Ethan Saylor, the young man with Down syndrome who died during his 2013 arrest by three off-duty Frederick County sheriff’s deputies, has become a national symbol for how law enforcement can mishandle developmentally disabled people.
Sen. Dick Durbin, an Illinois Democrat, named this week’s Senate Judiciary subcommittee hearing on improving law enforcement interactions with developmentally disabled and mentally ill individuals “Ethan’s Hearing.”
In doing so, Durbin made the Saylor case the single illustrative warning of what can happen when law enforcement fails its responsibilities to the disabled and mentally ill community.
“In recent years, law enforcement have been forced to shoulder a new challenge due to inadequate mental health and social services. Police officers, many times, have become the first responders for disabled individuals in crisis,” Durbin said at the outset of the hearing. “It's incumbent on Congress and the executive branch to help local and state law enforcement shoulder this expanded role and develop practices that protect officers, disabled individuals and the public.”
We’re glad Ethan’s death has become a rallying cry for better police training and more sensitive treatment of disabled individuals in crisis across the country. But our sheriff’s office is in an uncomfortable and particularly harsh spotlight. Having Frederick County’s name attached to that national discussion is embarrassing.
If Frederick County Sheriff Chuck Jenkins has any discomfort about Capitol Hill hearings that in large part dealt with the actions of officers under his command, he’s keeping it well hidden.
“Anything that comes down in the future, we are going to get out in front of it,” Jenkins said of training that could be mandated by either the state or federal government.
So far, the agency has been a long way from getting in front of issues stemming from Saylor’s death. After Jenkins was approached in summer 2013 by Mount St. Mary’s University about training for officers to improve communication with those who have intellectual and developmental disabilities, it wasn’t until six months later, a full year after Saylor’s death, that deputies began taking the four-hour course as part of their yearly in-service training. If Jenkins has proactively sought out other opportunities to improve police interactions, we haven’t heard about it.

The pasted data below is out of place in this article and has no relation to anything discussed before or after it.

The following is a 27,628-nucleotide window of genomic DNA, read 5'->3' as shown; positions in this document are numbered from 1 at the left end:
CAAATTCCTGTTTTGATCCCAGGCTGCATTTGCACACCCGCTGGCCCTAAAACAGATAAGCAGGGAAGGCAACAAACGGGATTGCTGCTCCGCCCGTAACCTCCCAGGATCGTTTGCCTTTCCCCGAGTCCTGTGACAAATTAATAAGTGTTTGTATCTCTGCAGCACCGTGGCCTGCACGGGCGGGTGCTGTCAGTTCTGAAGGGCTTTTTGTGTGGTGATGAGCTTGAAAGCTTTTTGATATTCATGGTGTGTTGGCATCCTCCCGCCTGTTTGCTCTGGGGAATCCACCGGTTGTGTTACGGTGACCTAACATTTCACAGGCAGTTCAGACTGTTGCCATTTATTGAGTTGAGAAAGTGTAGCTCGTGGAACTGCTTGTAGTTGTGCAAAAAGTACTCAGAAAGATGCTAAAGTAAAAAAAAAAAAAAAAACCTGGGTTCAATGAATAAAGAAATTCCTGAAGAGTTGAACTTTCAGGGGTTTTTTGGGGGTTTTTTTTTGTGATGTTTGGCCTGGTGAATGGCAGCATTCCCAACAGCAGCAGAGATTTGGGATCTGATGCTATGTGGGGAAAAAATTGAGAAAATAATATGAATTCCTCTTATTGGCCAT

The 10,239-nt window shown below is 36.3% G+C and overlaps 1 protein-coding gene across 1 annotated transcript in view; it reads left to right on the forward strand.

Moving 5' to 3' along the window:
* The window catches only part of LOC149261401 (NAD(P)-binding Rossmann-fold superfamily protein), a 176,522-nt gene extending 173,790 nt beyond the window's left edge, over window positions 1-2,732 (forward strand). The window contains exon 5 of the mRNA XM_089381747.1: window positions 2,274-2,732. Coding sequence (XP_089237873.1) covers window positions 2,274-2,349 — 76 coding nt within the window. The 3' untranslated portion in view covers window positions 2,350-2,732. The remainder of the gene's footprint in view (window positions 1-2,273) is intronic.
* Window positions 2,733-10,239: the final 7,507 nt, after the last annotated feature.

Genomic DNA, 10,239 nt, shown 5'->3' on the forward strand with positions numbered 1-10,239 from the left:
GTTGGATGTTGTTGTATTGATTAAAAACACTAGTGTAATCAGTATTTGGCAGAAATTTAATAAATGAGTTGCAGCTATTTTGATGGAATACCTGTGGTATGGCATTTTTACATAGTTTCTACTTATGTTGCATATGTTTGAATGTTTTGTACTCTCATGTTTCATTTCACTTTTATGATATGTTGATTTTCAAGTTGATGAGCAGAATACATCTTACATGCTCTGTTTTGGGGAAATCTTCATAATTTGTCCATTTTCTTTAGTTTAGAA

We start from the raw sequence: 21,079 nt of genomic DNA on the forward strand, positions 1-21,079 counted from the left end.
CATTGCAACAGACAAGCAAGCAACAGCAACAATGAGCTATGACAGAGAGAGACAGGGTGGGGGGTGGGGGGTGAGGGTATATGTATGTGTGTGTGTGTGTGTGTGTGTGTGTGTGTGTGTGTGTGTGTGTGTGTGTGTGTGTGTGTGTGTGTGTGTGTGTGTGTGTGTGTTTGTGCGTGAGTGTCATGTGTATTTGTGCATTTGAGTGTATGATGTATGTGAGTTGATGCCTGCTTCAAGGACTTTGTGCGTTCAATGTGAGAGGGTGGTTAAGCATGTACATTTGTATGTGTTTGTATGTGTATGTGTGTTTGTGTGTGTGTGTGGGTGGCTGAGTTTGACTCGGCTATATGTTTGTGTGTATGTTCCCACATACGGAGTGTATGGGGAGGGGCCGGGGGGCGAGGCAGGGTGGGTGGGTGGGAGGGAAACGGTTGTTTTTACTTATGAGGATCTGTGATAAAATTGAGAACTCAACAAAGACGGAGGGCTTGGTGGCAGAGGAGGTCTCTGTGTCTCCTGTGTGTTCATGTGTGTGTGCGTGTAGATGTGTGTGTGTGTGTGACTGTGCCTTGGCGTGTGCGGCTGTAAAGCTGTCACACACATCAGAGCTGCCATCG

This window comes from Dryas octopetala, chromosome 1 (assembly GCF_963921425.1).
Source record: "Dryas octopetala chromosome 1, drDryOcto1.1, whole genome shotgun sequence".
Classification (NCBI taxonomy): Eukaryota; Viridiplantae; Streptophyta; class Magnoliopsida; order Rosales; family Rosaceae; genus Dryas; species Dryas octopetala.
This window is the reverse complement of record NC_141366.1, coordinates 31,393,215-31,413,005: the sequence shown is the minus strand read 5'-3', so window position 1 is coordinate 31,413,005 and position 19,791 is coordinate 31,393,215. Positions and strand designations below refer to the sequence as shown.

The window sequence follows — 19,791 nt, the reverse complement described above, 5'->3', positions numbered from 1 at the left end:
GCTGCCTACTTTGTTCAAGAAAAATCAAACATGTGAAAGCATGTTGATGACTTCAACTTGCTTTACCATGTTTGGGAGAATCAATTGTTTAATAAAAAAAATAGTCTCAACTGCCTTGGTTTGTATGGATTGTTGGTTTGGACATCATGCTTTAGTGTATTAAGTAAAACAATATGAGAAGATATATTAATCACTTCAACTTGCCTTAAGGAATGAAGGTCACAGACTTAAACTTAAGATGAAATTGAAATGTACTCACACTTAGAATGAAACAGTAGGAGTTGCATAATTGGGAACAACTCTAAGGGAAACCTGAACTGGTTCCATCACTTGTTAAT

Jenkins didn’t see the hearing, he told our reporter Danielle Gaines, who covered the discussion from Capitol Hill. He should have, simply because it was the actions of his officers being discussed — and because some good ideas were presented that are worth considering here in Frederick County. Jenkins would have heard about crisis intervention training — CIT — that has been adopted by about 2,800 police agencies across the country, including our neighbors, Montgomery County.
CIT includes 40 hours of training and focuses on de-escalating tense situations across the board. According to Gaines’ story, Denise E. O'Donnell, director of the Bureau of Justice Assistance at the Justice Department, called CIT programs the “linchpin” of effective efforts to help improve responses nationwide to mentally ill individuals.
We’d urge Jenkins to investigate adopting this program. While it’s too detailed to outline thoroughly here, the success attested to it at the Senate hearing by Sgt. A.D. Paul, of the Plano Police Department in Texas, is compelling. His agency has experienced a 24 percent reduction in “use of force” reports since the program was started in 2008.
Jenkins has an opportunity here to lead reforms in local policing. This doesn’t have to be an acknowledgment of failure or fault; there’s no downside to wanting an exceptionally well-trained body of deputies. But when those mandates come down — and they will — wouldn’t it better to be among those testifying on Capitol Hill telling Senator Durbin the requirements are unnecessary in Frederick County, because we’ve already implemented them, and more? Wouldn’t that be better than being cited as a hallmark of policing failure?